Developer showcase series: Navil Rodrigues, Coding Bootcamps

Developer showcase series: Navil Rodrigues, Coding Bootcamps

Back to our Developer Showcase Series to learn what developers in the real world are doing with Hyperledger technologies. Next up is Navil Rodrigues of Coding Bootcamps.

What advice would you offer other technologists or developers interested in getting started working on blockchain?

To the newbies starting out their journey in the blockchain space, I would suggest having a strong grasp on fundamentals like cryptography and data structure like merkle tree to know how blocks are linked with each other. After which I would suggest reading the book “Mastering Bitcoin by Andreas” to enhance your knowledge. Later on you can choose a public or private blockchain that interests you. 

Give a bit of background on what you’re working on, and let us know what was it that made you want to get into blockchain?

I am currently working as a full-time blockchain developer at Mckinley Rice. My most of the time goes architecting and implementing smart contracts for Ethereum and sidechains. I also have experience in developing and designing ICO contracts and bridging solutions to connect different chains. The “State of trust,” “Decentralization” and “Immutable data records” made me fall for this technology.

What Hyperledger project(s) are you working on? Any new developments to share? Can you sum up your experience with Hyperledger technologies?

I have worked on a supply chain finance platform built upon Hyperledger Fabric that was developed to provide a common platform for suppliers, anchors and financial institutions. I keep an eye on what’s new in Hyperledger Fabric to stay updated with the latest developments. I would say the community behind the Hyperledger umbrella development is very active and its industry experts.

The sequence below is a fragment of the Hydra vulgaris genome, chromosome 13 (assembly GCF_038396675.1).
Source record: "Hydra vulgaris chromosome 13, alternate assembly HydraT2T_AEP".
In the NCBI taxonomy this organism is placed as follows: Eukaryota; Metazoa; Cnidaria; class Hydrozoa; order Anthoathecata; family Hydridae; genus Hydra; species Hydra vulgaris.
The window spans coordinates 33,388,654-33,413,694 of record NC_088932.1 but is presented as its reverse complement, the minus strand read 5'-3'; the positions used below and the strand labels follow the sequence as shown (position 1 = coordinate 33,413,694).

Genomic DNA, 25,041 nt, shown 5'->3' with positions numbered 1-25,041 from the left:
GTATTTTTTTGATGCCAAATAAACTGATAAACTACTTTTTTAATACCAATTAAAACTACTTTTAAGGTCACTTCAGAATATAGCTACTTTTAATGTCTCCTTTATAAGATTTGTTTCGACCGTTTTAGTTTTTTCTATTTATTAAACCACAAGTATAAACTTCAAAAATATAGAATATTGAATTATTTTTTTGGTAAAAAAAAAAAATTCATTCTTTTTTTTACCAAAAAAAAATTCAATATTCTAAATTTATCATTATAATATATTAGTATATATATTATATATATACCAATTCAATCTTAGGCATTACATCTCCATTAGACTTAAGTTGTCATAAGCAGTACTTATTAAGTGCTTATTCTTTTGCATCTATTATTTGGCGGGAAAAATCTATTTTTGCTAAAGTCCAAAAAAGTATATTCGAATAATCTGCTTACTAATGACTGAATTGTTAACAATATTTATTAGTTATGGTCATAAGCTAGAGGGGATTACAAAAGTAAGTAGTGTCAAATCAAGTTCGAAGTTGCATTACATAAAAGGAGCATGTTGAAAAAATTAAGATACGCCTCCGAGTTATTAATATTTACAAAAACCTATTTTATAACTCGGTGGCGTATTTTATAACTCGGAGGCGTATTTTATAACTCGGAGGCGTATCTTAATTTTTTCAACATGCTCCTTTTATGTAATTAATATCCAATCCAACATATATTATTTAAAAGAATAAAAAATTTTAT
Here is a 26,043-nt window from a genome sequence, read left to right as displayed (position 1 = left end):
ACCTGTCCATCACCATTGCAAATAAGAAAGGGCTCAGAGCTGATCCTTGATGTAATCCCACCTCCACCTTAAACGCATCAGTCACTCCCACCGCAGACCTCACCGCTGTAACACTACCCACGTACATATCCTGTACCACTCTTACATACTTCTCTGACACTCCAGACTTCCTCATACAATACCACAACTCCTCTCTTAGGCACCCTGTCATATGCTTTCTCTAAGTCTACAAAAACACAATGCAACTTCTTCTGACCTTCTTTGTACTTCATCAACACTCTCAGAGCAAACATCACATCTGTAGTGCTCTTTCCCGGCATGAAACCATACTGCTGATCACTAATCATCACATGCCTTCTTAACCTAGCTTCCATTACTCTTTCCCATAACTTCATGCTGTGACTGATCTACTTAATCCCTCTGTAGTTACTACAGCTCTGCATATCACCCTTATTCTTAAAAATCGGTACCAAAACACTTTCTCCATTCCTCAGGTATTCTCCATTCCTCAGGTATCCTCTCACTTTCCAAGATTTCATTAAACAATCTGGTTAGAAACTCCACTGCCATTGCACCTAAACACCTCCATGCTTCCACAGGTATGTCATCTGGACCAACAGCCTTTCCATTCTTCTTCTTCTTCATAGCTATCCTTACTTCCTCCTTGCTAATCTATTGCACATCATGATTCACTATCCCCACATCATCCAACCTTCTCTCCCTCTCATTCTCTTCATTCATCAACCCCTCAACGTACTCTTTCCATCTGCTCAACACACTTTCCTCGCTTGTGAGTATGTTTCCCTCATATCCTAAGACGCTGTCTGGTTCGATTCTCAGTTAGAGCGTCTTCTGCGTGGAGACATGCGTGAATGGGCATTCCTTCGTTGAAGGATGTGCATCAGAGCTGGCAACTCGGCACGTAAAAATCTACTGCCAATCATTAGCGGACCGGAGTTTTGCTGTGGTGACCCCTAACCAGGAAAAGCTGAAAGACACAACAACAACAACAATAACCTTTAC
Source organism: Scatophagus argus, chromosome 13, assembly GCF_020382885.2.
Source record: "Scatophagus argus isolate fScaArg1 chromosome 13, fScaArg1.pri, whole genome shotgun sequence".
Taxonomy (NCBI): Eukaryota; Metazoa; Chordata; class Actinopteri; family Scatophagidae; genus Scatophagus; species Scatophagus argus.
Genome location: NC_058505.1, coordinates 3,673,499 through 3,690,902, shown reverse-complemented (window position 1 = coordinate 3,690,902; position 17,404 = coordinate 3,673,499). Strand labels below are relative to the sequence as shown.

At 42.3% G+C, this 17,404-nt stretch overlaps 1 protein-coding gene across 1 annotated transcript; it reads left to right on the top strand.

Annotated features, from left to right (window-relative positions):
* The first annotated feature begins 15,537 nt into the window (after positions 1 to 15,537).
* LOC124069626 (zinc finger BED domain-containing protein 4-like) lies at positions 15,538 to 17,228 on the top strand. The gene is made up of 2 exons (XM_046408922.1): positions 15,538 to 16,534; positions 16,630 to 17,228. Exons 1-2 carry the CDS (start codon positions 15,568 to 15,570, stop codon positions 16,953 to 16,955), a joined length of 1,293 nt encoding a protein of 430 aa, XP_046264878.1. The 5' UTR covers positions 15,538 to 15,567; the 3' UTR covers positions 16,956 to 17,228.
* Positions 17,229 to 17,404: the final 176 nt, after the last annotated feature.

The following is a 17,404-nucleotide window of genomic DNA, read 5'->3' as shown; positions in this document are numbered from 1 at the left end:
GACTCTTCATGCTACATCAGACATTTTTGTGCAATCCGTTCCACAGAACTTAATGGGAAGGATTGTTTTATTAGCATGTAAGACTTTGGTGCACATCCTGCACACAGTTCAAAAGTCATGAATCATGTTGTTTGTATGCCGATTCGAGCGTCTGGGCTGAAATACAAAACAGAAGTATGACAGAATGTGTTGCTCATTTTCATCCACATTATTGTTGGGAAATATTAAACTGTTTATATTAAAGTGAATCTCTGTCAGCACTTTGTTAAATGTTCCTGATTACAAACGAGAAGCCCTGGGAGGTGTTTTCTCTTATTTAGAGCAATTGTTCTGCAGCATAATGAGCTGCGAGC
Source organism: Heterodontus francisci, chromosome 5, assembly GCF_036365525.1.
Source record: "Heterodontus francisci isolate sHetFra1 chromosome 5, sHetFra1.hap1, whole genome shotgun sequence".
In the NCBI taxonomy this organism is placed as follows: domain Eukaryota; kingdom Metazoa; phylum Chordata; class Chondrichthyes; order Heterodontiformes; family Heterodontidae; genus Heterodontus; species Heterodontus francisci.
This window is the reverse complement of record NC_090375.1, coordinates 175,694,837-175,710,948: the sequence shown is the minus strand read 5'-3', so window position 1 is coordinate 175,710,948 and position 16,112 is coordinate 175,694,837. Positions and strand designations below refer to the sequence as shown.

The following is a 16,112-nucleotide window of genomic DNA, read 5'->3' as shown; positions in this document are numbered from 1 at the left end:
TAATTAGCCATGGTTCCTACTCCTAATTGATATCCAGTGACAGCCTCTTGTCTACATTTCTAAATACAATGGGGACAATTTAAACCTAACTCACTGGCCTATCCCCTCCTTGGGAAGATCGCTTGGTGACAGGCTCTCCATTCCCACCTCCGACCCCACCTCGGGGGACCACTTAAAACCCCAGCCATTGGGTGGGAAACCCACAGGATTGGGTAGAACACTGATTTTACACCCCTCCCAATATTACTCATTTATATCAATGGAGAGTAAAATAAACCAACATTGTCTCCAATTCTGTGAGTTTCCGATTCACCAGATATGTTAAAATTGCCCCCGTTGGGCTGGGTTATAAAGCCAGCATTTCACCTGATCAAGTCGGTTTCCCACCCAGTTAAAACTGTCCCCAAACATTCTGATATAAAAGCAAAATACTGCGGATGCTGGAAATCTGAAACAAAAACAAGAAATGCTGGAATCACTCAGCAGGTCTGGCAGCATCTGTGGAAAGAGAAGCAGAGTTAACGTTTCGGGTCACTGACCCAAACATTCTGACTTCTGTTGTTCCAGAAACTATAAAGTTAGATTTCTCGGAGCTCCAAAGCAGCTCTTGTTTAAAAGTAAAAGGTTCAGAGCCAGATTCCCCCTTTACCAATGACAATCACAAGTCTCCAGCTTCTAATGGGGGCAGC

What are the main differences between developing blockchain applications in Hyperledger Fabric or Ethereum?

There are several differences. For instance, the consensus algorithm or architecture of a popular public blockchain like Ethereum or Polygon is very different from Hyperledger Fabric as they serve different purposes. Likewise, when it comes to NFT assets on a public network like Polygon versus a private network like Hyperledger Fabric, public networks allow integration with cross-chain networks and DeFi. For example, RealBig NFT assets are tied into both crypto exchanges and DeFi platforms for staking.

What do you think is most important for the Hyperledger community to focus on in the next year?

The most important thing Hyperledger can focus on is increasing the number of transactions per second. Also, we like to see Hyperledger tools and libraries that are currently at incubation stage become active.

As Hyperledger’s incubated projects start maturing and hit 1.0s and beyond, what are the most interesting technologies, apps, or use cases coming out as a result from your perspective?

Hyperledger Transact is a really interesting product. We need methods for quickly creating distributed ledger technology (DLT) applications.

What’s the one issue or problem you hope blockchain can solve?

Blockchain is going to solve many problems. However, I am looking forward to seeing blockchain being adopted and implemented more by private companies.

Where do you hope to see Hyperledger technologies and/or blockchain in 5 years?

We hope to see robust widely accepted Hyperledger DLT applications especially among enterprise companies. 

What is the best piece of developer advice you’ve ever received?

Spend more time on architecting a solution thoroughly than developing it.

What technology could you not live without?

The Internet.

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